# Substituting multiple resistors with one [duplicate]

Hi am a beginner in Electronics and I have been working with a LED project. I have a requirement where i need to connect 6 LED's in a way shown in the below diagram. Forward voltage of these LED's are 3v and current consumption around 20mA.

simulate this circuit – Schematic created using CircuitLab

But I felt the above schematic is so bulk due to the presence of resistors, So I am thinking to replace the above one with something like this below.

simulate this circuit Am i doing it right in simplifying the circuit? Kindly advice.

## marked as duplicate by Tom Carpenter, Leon Heller, uint128_t, Dave Tweed♦Sep 10 '17 at 16:02

• Nope. This is not appropriate because the LEDs have slightly different forward voltages (even if they are the same part number) and so one ends up with passing current than the rest. – Tom Carpenter Sep 10 '17 at 14:11
• – Tom Carpenter Sep 10 '17 at 14:12
• There are about 20 or so pretty much identical questions to choose from. I literally just typed "leds in parallel" into the search box to find them. – Tom Carpenter Sep 10 '17 at 14:15
• Sorry about that. Thanks for that question link that proved useful – Harini Chandran Sep 10 '17 at 14:24
• @TomCarpenter The 4 LEDS in parallel does have an answer that is pretty much correct ...but it's not the one selected final. No LEDs will 'pop', no LED will hog current, they balance because the LEDs have and effective series resistance that is a large percentage of the series resistor. The OP will be fine doing this. A great example is the millions of Chinese LED torches that do this, and these are very reliable with up to 20 or 25 LEDs in parallel. – Jack Creasey Sep 10 '17 at 14:30

Yes you are able to do what you propose. There will be current differences between the LEDs, but it's unlikely that you will be able to see the difference. No LED will hog all the current, no LED will go into thermal runaway, and no LED will 'pop' and cause catastrophic failure. You can do simple tests to ensure that your LEDs are within a reasonable Vf range.

One comment suggested this previous answer, but unfortunately the answer selected as correct is wrong. Look at the answer from Stevenvh .....that is correct. From this answer you can see that the LEDs need to be the same (part number at least) and with this caveat the differences between the LEDs will result in current/power differences of only a few percent when many are paralleled.

There are many millions of LED Torches that use this technique and have up to 20-25 LEDs in them with a single series resistor. They don't blow up, they don't thermally runaway.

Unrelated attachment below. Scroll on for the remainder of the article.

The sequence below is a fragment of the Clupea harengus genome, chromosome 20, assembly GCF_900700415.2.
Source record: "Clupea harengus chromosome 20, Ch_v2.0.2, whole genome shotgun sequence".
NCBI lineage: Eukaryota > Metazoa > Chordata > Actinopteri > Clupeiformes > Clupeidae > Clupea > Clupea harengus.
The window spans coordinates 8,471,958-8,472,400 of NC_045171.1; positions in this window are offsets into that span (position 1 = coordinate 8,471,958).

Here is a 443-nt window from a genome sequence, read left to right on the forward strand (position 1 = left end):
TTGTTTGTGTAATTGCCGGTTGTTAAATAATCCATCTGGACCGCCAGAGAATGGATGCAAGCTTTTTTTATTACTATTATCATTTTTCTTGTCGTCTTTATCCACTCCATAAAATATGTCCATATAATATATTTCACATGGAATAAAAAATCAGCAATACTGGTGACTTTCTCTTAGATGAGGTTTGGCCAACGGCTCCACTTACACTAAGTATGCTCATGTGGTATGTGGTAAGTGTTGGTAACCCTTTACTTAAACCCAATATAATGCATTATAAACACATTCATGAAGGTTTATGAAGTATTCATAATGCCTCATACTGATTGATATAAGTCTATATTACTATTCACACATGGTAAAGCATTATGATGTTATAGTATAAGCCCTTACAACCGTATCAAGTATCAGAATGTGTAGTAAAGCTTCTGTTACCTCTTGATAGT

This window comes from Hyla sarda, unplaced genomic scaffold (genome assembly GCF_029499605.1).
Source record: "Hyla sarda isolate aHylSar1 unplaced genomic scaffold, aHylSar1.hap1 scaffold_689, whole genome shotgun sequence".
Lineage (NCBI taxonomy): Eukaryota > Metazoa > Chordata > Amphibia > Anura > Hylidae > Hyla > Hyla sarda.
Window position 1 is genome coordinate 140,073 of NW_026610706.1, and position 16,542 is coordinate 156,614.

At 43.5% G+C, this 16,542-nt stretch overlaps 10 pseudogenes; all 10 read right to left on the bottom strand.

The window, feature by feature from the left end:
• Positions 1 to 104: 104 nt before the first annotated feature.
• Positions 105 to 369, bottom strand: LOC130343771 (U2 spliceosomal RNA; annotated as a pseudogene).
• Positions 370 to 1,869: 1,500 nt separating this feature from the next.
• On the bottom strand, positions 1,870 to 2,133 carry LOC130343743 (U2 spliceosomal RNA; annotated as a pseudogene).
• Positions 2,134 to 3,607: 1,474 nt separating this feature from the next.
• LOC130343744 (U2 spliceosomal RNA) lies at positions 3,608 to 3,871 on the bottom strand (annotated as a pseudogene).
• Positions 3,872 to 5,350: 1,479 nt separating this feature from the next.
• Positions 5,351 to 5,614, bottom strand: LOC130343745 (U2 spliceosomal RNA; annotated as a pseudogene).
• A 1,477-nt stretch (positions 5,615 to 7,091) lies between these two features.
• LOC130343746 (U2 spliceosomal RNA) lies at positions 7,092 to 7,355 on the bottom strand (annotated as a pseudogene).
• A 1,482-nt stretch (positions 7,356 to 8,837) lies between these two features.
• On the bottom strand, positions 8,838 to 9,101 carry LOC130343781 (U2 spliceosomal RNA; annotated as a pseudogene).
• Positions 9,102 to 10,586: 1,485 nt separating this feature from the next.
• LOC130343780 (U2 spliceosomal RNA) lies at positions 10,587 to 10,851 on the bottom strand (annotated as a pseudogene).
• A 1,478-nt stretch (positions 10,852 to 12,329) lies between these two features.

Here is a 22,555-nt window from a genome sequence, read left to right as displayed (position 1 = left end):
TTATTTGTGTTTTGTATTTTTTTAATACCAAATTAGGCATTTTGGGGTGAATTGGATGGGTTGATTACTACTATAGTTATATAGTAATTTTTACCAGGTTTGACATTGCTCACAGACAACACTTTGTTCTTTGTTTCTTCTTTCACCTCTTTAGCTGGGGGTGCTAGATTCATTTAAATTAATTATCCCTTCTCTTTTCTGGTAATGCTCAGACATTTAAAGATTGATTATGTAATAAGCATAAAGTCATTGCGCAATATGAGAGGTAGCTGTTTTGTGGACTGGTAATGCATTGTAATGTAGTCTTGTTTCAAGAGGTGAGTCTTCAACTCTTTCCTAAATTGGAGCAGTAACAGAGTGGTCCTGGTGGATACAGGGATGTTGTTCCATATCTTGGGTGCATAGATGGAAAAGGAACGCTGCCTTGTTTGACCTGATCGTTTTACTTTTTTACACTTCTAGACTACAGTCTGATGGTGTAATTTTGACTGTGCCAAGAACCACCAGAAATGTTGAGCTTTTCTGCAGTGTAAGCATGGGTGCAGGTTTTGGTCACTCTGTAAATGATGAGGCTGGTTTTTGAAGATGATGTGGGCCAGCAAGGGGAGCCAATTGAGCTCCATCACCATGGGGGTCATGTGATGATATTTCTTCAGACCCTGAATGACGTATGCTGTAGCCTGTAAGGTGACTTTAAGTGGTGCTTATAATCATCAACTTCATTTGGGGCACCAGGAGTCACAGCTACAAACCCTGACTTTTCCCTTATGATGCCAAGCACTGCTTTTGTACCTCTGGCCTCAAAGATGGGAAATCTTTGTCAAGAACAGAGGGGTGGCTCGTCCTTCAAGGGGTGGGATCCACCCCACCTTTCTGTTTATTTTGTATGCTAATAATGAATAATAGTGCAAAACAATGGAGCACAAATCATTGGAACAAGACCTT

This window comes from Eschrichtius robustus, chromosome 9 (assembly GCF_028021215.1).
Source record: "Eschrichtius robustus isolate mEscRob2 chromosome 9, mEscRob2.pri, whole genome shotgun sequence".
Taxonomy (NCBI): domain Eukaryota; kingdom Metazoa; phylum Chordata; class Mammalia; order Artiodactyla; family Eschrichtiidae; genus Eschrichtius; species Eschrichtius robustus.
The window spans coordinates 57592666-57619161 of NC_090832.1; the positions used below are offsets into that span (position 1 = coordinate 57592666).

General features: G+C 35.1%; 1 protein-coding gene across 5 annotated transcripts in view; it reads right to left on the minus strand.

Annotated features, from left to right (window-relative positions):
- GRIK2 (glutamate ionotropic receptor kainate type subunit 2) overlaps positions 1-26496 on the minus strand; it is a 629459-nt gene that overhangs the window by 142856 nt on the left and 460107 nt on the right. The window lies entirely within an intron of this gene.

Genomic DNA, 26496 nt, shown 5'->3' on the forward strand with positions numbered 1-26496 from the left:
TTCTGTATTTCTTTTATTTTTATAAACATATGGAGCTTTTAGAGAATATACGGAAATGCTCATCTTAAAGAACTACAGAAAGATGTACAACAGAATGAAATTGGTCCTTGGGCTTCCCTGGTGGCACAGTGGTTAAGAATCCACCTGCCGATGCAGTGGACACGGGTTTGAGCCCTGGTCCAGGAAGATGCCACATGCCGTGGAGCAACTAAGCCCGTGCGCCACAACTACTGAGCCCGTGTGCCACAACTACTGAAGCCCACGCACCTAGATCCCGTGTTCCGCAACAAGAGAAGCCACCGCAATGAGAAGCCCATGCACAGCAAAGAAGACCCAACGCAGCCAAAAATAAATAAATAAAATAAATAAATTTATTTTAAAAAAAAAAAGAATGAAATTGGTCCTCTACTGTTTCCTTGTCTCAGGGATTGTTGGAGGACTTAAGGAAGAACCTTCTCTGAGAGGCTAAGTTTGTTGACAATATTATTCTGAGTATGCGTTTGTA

One note for you though is that you don't need to use a 9 V battery. In this configuration you are wasting battery energy. If your LEDs were 3 V Vf precisely (which I bet they are not), then you are dissipating about 700 mW in the resistor (one or many it's the same) and only 360 mW in the LEDs.

Note: It would be much better to use 3 * 1.5 V batteries. With this configuration and a series resistor of 12.5 Ohms (to give the 120 mA total current) you would then dissipate only 180 mW in the series resistor.

Do you need bin'd components? You can pay extra for LEDs that are sorted to provide a lower variance (in Vf, color and light output), but for most DIY'ers this represents a potentially expensive option. However you can simply do a single point check for each LED you have, using a resistor to limit the current. If you measure the Vf at your target working current (say 20 mA) you can sort for differences in the LEDs Vf. I normally buy cheap LED on Ebay (by the 100) and find only about 50-100 mV maximum variation. It's easy to select 5-10 LEDs from the batch within just a few mV of each other at any given operating current. You could for example sort 100 LEDs into say 20-50 mV groups and chose to select a series resistor value for each group if you were concerned (still much less than a resister per LED).

For example, here is a CREE datasheet for a White LED. Notice in the bin'ing that the majority of selection is done for color, but there are Vf bins:

This clearly shows that you would have serious trouble with a parallel configuration if you had a range of Vf with some at 3.2 V and some at 4.4 V. However, buying all from one bin gets you to only 200 mV Vf range.

Reference to the datasheet again shows the typical forward current related to Vf:

This is a typical curve ....here you would consider a single LED would be like this, and the datasheet shows VF @ 50 mA for the bins. So on this typical curve the LED Vf is about 3.8 V. If you had another LED from another bin you'd have a separate curve centered around 50 mA. Here I've fudged the graphic to show the maximum variation of bins:

Notice that if you put three LEDs with Vf bin values 3.2, 3.8 and 4.4 in parallel you'd have current values of approximately 75, 50 and 20 mA respectively in the LEDs. Variation for sure, but unlikely to pop or have thermal runaway become a problem.